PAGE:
How to Cook Pancit Miki
Pancit Miki is Our Merienda
Because we live far from town, I have a pantry full of different kinds of pancit or noodles. I have the dried varieties like canton, bihon, sotanghon (or vermicelli), and instant noodles.
One shopping day, I bought the fresh miki noodles and store it in the refrigerator. I chose the round and large noodles because I am curious to its taste. This type of miki is often cooked as pancit lomi but I decided to cook it as pancit ulam. ('Ulam' is viand or victuals in English.)
Pancit miki comes in different thickness. It can be flat, round and fine, round and medium, and the one I bought is round and large. Before cooking, miki must be washed with hot water. I do the washing twice to remove the bitter taste of apog (or lime in English). Apog is used to keep the noodles from sticking together when packed.
My Personal Recipe of Pancit Miki
I used the usual vegetables in my pancit miki: sweet pea, carrots, and cabbage. I cooked it with boiled pork and fried tokwa (cheap tofu). I even prepared a small bowl of cornstarch with water because I want a thick sauce. (Next time, I will not add cornstarch again because the noodles become gooey during cooking.)
Let's get cooking!
- 2 Tbsp cooking oil
- 5 cloves garlic, minced
- 1 medium onion, sliced
- 2 cups pork, boiled and fried
- 5 squares tokwa, fried and cubed
- 1 small carrots, peeled and cut diagonally
- 1/2 cup sweet pea, both ends removed
- 1/2 head cabbage, cut in medium squares
- 1/2 cup soy sauce
- 2 Tbsp cornstarch, stirred in 1 cup of water
- 2 cups of pork stock
- 500 grams miki, washed twice in hot water
- salt and pepper, to taste
What You NeedClick thumbnail to view full-size
How to Cook
- Heat the oil to medium, then drop the garlic. When garlic turned golden, add the onions. It is important to cook both garlic and onion before you add the next ingredient.
- Turn the heat to medium, and drop the pork and tokwa. Simmer for 5 minutes while stirring frequently to avoid sticking.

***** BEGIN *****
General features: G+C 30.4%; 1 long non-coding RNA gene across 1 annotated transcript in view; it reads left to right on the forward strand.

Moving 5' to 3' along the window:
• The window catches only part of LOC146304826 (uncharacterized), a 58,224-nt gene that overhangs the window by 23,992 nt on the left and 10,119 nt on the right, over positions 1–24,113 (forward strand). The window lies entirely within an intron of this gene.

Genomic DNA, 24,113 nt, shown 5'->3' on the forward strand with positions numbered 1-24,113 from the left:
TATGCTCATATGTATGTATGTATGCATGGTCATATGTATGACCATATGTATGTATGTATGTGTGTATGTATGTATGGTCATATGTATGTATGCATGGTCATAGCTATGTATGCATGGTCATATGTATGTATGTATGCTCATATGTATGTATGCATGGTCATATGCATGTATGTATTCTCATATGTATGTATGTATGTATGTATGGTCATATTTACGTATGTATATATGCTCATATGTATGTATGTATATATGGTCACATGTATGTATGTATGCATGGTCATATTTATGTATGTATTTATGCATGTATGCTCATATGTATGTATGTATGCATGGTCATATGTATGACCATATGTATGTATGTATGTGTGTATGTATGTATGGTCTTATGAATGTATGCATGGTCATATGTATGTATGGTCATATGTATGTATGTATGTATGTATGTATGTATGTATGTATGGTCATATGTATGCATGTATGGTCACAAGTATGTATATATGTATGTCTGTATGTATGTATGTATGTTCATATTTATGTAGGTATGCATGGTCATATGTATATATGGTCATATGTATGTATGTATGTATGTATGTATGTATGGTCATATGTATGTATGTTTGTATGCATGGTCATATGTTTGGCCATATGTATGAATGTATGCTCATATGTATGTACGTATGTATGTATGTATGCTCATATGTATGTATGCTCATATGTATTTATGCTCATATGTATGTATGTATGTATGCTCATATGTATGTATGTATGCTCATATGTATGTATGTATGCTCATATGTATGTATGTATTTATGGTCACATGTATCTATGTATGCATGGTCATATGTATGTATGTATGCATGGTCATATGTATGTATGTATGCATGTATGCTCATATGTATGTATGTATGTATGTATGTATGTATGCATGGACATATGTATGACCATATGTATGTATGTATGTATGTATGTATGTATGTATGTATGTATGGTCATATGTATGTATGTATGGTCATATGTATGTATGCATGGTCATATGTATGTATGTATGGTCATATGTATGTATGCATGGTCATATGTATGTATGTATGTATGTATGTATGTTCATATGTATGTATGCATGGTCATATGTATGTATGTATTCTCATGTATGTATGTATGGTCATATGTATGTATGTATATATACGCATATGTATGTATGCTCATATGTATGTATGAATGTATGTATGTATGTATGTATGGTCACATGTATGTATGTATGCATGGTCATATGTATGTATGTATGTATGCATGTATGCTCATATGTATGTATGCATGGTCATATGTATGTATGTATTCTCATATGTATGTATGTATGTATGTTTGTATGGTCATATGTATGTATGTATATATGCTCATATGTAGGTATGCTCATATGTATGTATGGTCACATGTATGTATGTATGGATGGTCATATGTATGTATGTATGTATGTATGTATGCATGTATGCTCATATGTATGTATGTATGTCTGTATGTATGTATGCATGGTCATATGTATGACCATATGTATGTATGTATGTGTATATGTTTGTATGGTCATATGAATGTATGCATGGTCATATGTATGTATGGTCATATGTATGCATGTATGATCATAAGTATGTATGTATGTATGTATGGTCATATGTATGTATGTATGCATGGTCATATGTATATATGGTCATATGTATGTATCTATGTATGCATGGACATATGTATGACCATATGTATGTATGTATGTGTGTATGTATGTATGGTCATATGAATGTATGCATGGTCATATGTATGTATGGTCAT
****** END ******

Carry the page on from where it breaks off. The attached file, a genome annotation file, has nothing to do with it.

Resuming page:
- Add the carrots and soy sauce. Cover and let boil over low heat. Add the sweet pea.
- Pour the pork stock, cornstarch with water, and salt and pepper. Cover and turn the heat to high.
- When delicious aroma peeped out, drop the miki noodles into the soup. Mix thoroughly. It helps to have two ladles to stir the noodles in circular motion. Cover again and turn to low heat.
- When the noodles looked swollen, fold in the cabbage. Simmer for a minute until the cabbage is limp. Turn off the heat.
- Serve hot with rice or bread. We enjoyed ours with steamy rice.
The Popularity of Pancit Miki
Pancit miki is more popular than pancit bihon and pancit canton because it is the cheapest of the three. Local eateries serve miki cooked sauteed in squid balls, kikiam, shrimp, pork meat, or any kind of meat. Vegetables such as sweet pea, baguio beans, pechay baguio, cauliflower, broccoli, chayote, carrots, cabbage, and any leafy veggies can be added to pancit.
Pork liver, fish balls, kikiam, and boiled quail eggs are often found swimming in a large bowl of pancit lomi. In 1968, it originated in Lipa, Batangas.
Pancit is considered as national food because it is easily cooked food. According to Chinese belief, pancit is the symbol of long life for birthday celebrants. Different variations cropped up to fit in the many celebrations such as graduations, weddings, and fiestas.
The Well-Known Varieties of Pancit Recipes
According to legend, a Chinese trader brought pancit in the Philippines. Since then, pancit has become a staple food for Filipinos. Pancit is so versatile that homemakers can do so many recipes with it. Even companies have developed instant noodles with powdered seasonings. These instant noodles are a big hit when there is virus spread such as COVID-19. When people are told by their government to stay at home, they eat sparingly and often turn to instant noodles and canned foods.
Pancit can be cooked in combination like canton/bihon, bihon/miki, sotanghon/canton, or sotanghon/miki. Yes, you get it. Thick and thin. White and yellow. There is a medley of flavors that blended well together.
Its noodles are made of wheat flour and egg. Sauteed in soy sauce and ginger with combination of toppings like squid, shrimp, and vegetables, or sliced pork and quail eggs.
In a wok, cook thin rice noodles in soy sauce, vegetables, and meat.
Thick rice noodles dunked in hot water to soften, then stirred in a thickened shrimp sauce and topped with steamed shrimp, hard-boiled egg, smoked fish, squid, and chopped pechay baguio.
Thick egg noodles, just like what I bought, but served in a bowl of gooey broth of whisked egg and pork liver plus vegetables.
Also referred to as glass noodles. It is served as soup or guisado like bihon.
Made of thin miki noodles, pork meat, pork liver, shrimp, vegetables, and cane vinegar. The vinegar is substitute for calamansi juice, which is the common condiment for all types of pancit.
Pancit Batil Patong
Comes from Tuguegarao, Philippines. Made of miki noodles, cara-beef meat, and bean sprout. Topped with fried egg and often served with a small bowl of egg-drop soup, thus the names 'batil' and 'patong'.
A delicious broth made of flat miki noodles, shredded adobo meat (pork or chicken), chicharon (pork cracklings) and onions hails from Imus, Cavite.
© 2020 EC Mendoza